This is curious; it seems to suggest that moral responsibility is compatible with fatalism (a perennial worry for classical incompatibilism) . It seems strange to suggest that determinism rules out moral responsibility because on determinism Smith can only take one road to Jones’ house in order to murder Jones; but on indeterminism, Smith can’t avoid murdering Jones but he can take two different roads to Jones’ house, so Smith is responsible in the second but not the first case. Now, the objection here is really trying to point out that FSCs don’t give us cases where all alternative possibilities are removed, so they purportedly fail to do what they set out to do, viz., show the moral responsibility is compatible with determinism. As I’ll point out later, this objection depends, in part, on how we view FSCs. Are they modal or non-modal thought-experiments?

b. Second, such scenarios say nothing about determinism—even if it turns out that there are no alternative possibilities.

True, but FSCs are meant to show that if determinism rules out moral responsibilities, as incompatibilists say, then it’s not because of the lack of alternative possibilities, so what is it in virtue of?

c. It isn’t at all clear that freedom and moral responsibility are all that closely linked in such scenarios.

McCall picks up on this point when he addresses semi-compatibilism, so I’ll wait until I get to that section to address this.

Elaborating on (a), McCall says that if FSCs “assume determinism” then they “beg the question,” but if they assume “indeterminism,” then they are “no threat to the libertarian” (p. 69). By way of reply, I grant that if the Frankfurter assumes determinism, and assumes that determinism rules out alternative possibilities, then the Frankfurter begs the question against the incompatibilist. But, a Frankfurter can assume the former without assuming the latter, as Fischer, McKenna, and Haji have shown (see Fischer, “Frankfurt Counterexamples: The Moral of the Stories” (Phil Review 2010) ). That is, one can remain agnostic about whether determinism rules out alternative possibilities and thus avoid begging the question.

Second, I think it’s too quick to say that if FSCs assume indeterminism, then they pose no threat to the libertarian. First, there are so-called “buffer zone” FSCs (see e.g., Pereboom, Living without Free Will (pp. 18–28); and David Hunt, “Moral Responsibility and Unavoidable Action,” Philosophical Studies 97, 2000). Briefly, such “buffer zone” strategies envision cases where there is some necessary condition for the agent to choose to do otherwise. For example, it may be a necessary condition for Jones to do action A that he have a certain thought some time prior to A-ing. This thought is necessary but insufficient to have the relevant thought. It seems that merely having this thought is not morally significant and not sufficient to secure Jones’ moral responsibility for performing the action. We can then say that the Frankfurt controller will override Jones’ behavior and make him do A if he sees that Jones doesn’t have this thought by time t, thus he can prevent Jones’s access to robust alternative possibilities.

Another reason not to think that assuming indeterminism renders FSCs of no consequence to libertarianism is that McCall’s response here seems to treat FSCs as modal thought-experiments. But it is plausible to see FSCs as non-modal thought-experiments. For the details, see Leon and Tognazzini’s “Why Frankfurt-Examples Don’t Need to Succeed to Succeed” (Philosophy and Phenomenological Research 80(3), 2010). The upshot here is that non-modal thought-experiments can show that even if alternative possibilities are companions to every case of moral responsible actions in all possible worlds, that wouldn’t entail that alternative possibilities are essential to moral responsibility. In other words, a property can be necessarily coextensive with a thing’s essential properties without itself being essential to the thing. This may strike those who learned at Plantinga’s knee that Φ is an essential property of S’s just in case S has Φ in all worlds at which S exists as odd. But Kit Fine, for example, has offered a counterexample to Plantinga’s modal analysis of essential properties. Consider the singleton set whose only member is Socrates, call this set {S}. There are no possible worlds at which Socrates exists and yet lacks the property of being a member of {S}. Yet, we don’t seem to want to say that {S} is essential to Socrates. As Fine puts it: “There is nothing in the nature of a person…which demands that he belongs to this or that set or which even demands that there be any sets” (“Essence and Modality”, Philosophical Perspectives 8, 1994). The upshot of Leon and Tognazzini’s argument for the incompatibilist is that if non-modal FSCs succeed, then it renders mysterious the alleged truth of the modal status of the principle of alternative possibilities (i.e., necessarily moral responsibility requires alternative possibilities).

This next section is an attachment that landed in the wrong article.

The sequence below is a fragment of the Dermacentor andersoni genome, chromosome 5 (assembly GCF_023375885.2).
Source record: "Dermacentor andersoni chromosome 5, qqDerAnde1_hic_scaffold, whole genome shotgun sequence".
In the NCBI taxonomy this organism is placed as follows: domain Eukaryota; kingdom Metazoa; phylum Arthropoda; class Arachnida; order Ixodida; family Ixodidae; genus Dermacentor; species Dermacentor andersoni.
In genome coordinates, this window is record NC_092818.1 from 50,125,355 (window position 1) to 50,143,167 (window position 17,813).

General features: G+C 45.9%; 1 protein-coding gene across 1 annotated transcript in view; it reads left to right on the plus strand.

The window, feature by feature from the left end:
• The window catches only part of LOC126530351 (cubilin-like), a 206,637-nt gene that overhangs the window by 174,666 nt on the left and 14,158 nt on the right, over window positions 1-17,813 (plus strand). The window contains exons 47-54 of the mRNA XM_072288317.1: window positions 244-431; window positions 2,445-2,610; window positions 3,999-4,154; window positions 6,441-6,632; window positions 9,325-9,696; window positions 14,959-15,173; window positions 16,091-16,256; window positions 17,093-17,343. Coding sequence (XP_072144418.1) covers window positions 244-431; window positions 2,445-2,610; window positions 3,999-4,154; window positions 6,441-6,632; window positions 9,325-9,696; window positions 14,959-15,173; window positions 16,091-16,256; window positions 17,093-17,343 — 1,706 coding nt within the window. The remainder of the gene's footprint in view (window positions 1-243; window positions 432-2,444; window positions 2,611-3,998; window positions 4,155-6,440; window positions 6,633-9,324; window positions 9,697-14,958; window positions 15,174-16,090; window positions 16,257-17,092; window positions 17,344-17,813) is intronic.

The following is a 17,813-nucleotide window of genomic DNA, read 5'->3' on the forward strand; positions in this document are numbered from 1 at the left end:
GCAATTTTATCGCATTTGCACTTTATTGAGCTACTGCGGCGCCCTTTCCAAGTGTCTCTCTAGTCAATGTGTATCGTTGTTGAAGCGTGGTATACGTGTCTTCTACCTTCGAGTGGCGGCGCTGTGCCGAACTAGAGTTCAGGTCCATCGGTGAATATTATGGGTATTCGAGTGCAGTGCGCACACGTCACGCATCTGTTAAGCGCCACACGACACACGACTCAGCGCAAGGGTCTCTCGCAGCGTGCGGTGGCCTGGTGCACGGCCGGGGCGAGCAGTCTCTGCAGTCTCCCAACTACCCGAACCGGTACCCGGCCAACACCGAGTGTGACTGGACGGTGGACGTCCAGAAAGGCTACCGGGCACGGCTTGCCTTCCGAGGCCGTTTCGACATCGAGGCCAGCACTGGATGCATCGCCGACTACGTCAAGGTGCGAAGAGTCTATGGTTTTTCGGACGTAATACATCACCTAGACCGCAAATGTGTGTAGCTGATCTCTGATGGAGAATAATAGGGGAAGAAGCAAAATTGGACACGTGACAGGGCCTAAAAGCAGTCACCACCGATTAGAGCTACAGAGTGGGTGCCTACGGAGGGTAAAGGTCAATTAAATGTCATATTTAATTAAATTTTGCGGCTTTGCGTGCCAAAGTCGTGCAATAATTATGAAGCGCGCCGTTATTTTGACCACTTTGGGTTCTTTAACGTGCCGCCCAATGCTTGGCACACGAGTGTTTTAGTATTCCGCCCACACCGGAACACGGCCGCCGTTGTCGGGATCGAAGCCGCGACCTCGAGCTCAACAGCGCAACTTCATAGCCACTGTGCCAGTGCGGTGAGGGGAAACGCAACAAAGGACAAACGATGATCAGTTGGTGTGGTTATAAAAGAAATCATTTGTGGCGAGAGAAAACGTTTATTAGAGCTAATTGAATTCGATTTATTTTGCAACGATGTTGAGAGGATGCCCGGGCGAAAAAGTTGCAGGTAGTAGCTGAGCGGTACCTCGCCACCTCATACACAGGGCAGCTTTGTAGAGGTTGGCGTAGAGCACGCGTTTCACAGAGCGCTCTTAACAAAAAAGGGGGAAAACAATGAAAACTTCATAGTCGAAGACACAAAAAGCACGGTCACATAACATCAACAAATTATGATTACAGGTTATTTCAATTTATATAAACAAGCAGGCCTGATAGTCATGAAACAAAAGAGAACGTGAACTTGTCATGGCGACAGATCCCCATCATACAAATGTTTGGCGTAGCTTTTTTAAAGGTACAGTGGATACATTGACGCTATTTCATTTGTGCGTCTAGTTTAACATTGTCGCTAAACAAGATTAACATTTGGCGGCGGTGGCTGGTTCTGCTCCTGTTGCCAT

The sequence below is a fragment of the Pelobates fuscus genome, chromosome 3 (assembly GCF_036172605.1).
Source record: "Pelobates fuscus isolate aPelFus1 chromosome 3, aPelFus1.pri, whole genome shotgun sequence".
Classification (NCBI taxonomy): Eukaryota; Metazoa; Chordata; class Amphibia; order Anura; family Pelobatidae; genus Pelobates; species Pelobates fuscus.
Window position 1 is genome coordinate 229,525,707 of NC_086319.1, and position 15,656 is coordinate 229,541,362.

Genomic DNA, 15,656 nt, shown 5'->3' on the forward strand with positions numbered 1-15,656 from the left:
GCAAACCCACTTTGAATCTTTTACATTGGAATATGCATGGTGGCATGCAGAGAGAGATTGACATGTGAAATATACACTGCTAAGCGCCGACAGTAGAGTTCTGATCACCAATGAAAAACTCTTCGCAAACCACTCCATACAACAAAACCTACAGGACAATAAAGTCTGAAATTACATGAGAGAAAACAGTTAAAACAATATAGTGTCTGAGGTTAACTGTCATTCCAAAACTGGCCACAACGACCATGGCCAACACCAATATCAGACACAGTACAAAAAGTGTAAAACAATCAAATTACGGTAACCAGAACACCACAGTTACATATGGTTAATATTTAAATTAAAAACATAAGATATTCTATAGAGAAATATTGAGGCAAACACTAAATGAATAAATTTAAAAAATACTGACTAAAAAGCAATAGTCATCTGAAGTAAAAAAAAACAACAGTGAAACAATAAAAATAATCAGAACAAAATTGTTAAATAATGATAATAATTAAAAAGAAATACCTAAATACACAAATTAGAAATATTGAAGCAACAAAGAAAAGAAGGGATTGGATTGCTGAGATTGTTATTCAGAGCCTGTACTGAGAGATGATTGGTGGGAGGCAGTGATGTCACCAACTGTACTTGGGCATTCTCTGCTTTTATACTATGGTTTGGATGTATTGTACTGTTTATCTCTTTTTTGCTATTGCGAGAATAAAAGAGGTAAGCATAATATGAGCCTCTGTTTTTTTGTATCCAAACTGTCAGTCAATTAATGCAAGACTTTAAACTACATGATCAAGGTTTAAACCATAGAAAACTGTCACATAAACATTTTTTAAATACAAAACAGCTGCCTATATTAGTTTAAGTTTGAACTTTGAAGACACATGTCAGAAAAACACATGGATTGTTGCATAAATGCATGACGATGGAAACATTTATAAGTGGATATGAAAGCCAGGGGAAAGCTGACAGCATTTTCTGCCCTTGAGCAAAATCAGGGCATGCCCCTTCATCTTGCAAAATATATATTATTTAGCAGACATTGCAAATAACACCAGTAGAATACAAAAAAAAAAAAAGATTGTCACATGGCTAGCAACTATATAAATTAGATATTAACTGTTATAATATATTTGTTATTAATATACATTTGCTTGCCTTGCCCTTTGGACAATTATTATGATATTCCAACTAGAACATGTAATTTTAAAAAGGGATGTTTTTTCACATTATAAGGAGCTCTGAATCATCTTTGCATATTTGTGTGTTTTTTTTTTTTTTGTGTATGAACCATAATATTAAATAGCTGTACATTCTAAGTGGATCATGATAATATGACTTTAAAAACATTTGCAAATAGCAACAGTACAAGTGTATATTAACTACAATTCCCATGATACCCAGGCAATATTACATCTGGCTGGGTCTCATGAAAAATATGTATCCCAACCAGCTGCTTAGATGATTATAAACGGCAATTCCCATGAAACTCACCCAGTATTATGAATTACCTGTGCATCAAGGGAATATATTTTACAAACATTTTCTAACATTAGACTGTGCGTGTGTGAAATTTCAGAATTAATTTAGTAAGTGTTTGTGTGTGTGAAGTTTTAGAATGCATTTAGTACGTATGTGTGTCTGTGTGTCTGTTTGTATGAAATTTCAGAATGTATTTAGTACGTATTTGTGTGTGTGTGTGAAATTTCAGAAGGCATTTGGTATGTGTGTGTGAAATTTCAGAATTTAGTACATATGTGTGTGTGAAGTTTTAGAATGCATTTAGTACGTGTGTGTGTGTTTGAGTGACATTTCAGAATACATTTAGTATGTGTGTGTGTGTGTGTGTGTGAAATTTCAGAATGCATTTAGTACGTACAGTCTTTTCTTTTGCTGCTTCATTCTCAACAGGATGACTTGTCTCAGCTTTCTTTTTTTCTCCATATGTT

Finally, McCall does allow that FSCs might show that it is false that alternative possibilities are necessary for moral responsibility for actions “narrowly construed.” But he finds that if there are “no morally significant alternative possibilities at some point, then it is hard to see just how the agent is responsible for what he does or for who he has become” (p.69). But this response can be met by something else Alvin Plantinga has taught us—this time rightly!—from “it’s hard to see how p” one should not conclude that “therefore, p is not possible.” For example, one might not be very imaginative! To be fair, I do not think that McCall was assuming this sort of inference. Perhaps we can say something further on his behalf.

One way to motivate McCall’s ‘noseeum’ claim is by appealing to what has been called “the W-defense,” after David Widerker. The strategy of the W-defense is that when someone S says that an agent is (directly) morally responsible for action A, we can always ask S, “What should the agent have done instead?” The idea is, of course, that the determinist cannot reply, “He should have done not-A instead.” Now, this objection rests on the “ought-implies-can” maxim. Addressing this maxim is far beyond the scope of this entry, so I let it go without remark. Instead, I’ll cite a reply to the W-defense inspired by Michael McKenna, the M-reply. Citing the M-reply will provide a nice segue to my next post on semi-compatibilism. The M-reply replies to the question asked by the W-defense this way: “Look at what he did!” The reply gets us to the distinction between those who think the actual sequence is what matters for responsibility as opposed to the alternate sequence. Semi-compatibilists care about the actual sequence. We turn to semi-compatibilism next time. Stay tuned.